Some said "DSM" was loosely based on the Kennedy clan, but I think there was some Hearst family influence as well -- you know, the publishing dynasty. Heck, there was even a little channeling of Rupert Murdoch thrown in for balance, but what do I know?
This show moved a mile-a-minute, and if one did not pay attention, or -- God forbid! -- happened to miss an episode, then too bad, so sad, 'cause one missed some plot point. That was a draw of this show: it made us (me) want to tune in for the next episode. I quickly learned to TiVo each show so I could watch it again more carefully. The Darling family was just over-the-top, and I wanted to slap most of them on a regular basis. Poor Nick was definitely torn between family and clients, and didn't his father sound like a real jerk? As time went on, I went from having sympathy for Nick's wife to wanting to push her in front of a bus (no, not really). And I ended up hoping Karen Darling and Nick could make a go of it. The Darlings definitely put the "fun" in dysfunctional!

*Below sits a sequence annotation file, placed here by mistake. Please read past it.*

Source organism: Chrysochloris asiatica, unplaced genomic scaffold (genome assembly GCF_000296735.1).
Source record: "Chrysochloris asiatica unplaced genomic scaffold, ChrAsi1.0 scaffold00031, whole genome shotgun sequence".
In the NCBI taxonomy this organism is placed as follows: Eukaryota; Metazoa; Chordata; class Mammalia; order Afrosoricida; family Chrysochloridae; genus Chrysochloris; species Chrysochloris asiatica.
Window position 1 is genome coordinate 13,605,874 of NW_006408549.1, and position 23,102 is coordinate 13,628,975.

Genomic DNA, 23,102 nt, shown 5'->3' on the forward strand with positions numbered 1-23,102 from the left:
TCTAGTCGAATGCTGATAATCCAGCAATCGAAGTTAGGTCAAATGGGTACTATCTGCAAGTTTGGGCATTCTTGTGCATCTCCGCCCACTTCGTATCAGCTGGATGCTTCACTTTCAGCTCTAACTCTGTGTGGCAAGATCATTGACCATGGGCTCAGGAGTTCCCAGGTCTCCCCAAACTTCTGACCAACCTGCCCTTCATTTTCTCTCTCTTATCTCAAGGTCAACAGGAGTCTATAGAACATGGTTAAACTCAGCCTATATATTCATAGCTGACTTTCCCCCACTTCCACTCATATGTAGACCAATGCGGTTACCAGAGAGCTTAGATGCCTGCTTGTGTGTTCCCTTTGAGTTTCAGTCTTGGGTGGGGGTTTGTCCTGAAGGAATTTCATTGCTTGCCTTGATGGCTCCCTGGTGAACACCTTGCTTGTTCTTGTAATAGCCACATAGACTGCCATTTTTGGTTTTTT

But as good as this show was - excellent dialogue, cool scenery, and great actors - it was hit very hard by that jackass Writers' Strike, from which it could no longer recover. By the time production on many shows had cranked up again, viewers had moved on, gotten DVDs from NetFlics or couldn't find their shows anymore. Perhaps the writers had a valid point, but they killed some very good TV shows and hurt a lot of people who were out of work while the studios were dark. We now have tons of idiotic Reality Shows that popped up during The Strike and will not go away. But I digress.
Even I, loyal viewer of DSM, had trouble picking up where they had left off. I thought Season One was better than Season Two. While it was a fast-paced show to begin with, Season Two seemed almost frantic and a big rushed. ABC did no one a service when they cancelled this show. It could have gone on to becoming even more entertaining, as did "Boston Legal", to name but one example. Oh well, it was fun while it lasted!